Technology facilitates intrusion.
People weasel their way into our lives in order to sell us cable TV, a zoo membership, or enhanced reproductive organs.
So who could be surprised when Gail Davis, a woman in Orpington, England, picked up the phone, listened to someone offering her a prize, and immediately replied, "Thank you very much; I'm not interested"?
The only problem was that the caller really was someone from Apple and Davis really had won a prize. For her household was, indeed, the one from which the 10 billionth app had been downloaded from Apple's app store.
As the Cult of Mac tells it, Davis was brought to her senses by her daughters, one of whom had downloaded the free PaperGlider app, which is so utterly useful to humanity that Warren Buffett is probably playing it as we speak.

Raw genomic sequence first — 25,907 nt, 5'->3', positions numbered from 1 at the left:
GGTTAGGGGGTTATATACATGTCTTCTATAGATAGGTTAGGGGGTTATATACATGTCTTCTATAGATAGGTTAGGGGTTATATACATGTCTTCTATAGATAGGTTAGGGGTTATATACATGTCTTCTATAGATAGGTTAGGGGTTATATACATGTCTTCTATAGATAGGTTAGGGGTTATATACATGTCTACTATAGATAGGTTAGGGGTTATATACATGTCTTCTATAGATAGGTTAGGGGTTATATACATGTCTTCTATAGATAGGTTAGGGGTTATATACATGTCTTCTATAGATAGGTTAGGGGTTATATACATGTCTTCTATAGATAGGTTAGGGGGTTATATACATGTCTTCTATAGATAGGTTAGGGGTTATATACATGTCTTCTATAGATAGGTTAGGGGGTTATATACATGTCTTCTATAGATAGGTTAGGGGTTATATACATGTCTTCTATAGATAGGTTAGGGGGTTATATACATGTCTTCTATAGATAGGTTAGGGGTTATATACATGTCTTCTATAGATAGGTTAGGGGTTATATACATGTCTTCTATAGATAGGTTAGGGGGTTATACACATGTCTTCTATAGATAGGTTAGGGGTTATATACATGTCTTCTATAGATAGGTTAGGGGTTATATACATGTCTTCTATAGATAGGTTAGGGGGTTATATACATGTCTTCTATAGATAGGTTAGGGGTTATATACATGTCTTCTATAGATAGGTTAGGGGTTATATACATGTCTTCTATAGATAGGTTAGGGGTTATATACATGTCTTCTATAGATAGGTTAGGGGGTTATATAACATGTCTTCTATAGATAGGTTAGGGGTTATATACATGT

Davis was distraught when she called Apple back and somehow the person on the company's helpdesk reportedly proved to be less than helpful. Perhaps Davis was already a marked woman. Perhaps it had been Apple COO Tim Cook himself calling to tell her she had won a $10,000 gift card.
Davis was mired in shame. As she told the Cult of Mac: "The more I thought about it, the more I realized it was a genuine call. The girls were getting quite tense. They never would have forgiven me. They would have held it against me for all eternity."
Children hold all sorts of things against their mothers for all eternity, from looks to luck. But this would have been too much to bear.
Her eternity was made sweeter when she received another call from Apple. This time it was a colleague of Eddy Cue, Apple's VP of iTunes.
You might wonder why Cue himself didn't make the call. It could have been because it had, indeed, been Cue, rather than a telemarketer, who had made the original call and received a polite British brush-off.
So now Gail Davis and her family can download more apps and enjoy their fame. And Apple can content itself that it is now only, rather than the woman whose family downloaded the 10 billionth app.